Since taking office, President Obama’s trade agenda has been anything but. With continuous pandering to protectionist allies (see here, here, and here), Obama has done more to halt international commerce, than open up new markets by enacting the trade liberalizing policies that would boost domestic exports, create jobs, and lead to higher economic growth. However, over the weekend the White House signaled a shift as the Administration announced it would move forward on the stalled U.S. – Korea Free Trade Agreement. The draft agreement was negotiated in 2007, however under the leadership of anti-trade Democrats, the agreement as not gone up for a vote in the House.

Today, South Korea is the world’s 10th-largest economy and America’s seventh-largest trading partner. The US-Korea FTA would abolish 95 percent of tariffs on all industrial and consumer goods within three years, and remove most of the lingering 5 percent within a decade. Since tariffs and trade barriers amount to government-imposed costs on both companies and consumers, eliminating these barriers in a free trade agreement amounts to a significant tax cut for both countries. Additionally, the U.S. International Trade Commission estimates that enacting the FTA would increase U.S. exports by $10–11.9 billion. The gains brought to the U.S. by enacting pro trade policies is apparently something the Obama Administration now understands (it only took three years).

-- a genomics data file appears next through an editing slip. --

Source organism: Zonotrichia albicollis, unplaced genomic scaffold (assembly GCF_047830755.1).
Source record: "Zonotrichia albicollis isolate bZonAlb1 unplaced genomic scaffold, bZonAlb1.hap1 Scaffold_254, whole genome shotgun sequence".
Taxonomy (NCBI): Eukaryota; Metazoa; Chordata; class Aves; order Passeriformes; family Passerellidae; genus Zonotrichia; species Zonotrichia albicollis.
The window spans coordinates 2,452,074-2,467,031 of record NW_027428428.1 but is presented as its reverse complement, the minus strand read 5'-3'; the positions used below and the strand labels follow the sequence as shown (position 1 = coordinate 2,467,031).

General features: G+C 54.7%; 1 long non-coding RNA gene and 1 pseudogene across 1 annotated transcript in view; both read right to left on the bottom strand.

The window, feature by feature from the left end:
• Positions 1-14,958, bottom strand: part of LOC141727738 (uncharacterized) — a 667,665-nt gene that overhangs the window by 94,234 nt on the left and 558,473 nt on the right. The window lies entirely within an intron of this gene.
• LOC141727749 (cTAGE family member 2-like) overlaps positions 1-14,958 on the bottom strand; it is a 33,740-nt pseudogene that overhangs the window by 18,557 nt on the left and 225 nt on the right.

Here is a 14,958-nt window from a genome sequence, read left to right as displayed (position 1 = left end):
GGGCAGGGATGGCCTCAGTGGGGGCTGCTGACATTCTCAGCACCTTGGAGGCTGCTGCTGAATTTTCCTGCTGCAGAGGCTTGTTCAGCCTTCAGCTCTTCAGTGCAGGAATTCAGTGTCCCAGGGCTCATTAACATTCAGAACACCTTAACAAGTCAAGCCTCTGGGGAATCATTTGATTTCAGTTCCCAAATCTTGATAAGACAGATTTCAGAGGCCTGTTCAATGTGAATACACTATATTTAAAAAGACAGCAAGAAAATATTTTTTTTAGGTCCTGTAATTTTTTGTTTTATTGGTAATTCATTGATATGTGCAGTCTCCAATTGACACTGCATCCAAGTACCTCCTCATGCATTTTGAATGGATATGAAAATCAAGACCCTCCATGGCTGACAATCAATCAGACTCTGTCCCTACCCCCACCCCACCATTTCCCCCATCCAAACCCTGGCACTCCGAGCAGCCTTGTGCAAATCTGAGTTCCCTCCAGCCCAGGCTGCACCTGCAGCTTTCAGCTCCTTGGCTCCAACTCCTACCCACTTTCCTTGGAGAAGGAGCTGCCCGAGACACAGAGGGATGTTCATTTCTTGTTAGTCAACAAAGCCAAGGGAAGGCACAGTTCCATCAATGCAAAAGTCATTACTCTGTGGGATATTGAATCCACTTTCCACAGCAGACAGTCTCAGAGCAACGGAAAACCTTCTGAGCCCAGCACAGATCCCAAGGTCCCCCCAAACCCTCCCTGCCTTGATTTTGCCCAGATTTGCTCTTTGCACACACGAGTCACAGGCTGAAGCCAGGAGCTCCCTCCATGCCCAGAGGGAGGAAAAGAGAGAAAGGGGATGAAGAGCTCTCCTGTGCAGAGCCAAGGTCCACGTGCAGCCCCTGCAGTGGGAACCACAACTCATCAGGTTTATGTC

The push for enacting the US-Korea FTA comes nearly a month after a group of thirty nine members of Congress from both parties sent a letter urging the Administration to move forward on another agreement, the US-Colombia FTA. And don't even forget about the third agreement in waiting, the US-Panama FTA.

President Obama claims to be a supporter of free trade, saying it is vital to the economic health of our nation and he has repeatedly called for countries to avoid protectionism. Hopefully, the announcement over the weekend indicates a change in the way this Administration views trade– as less of a political tool and more a tool for economic growth and expansion.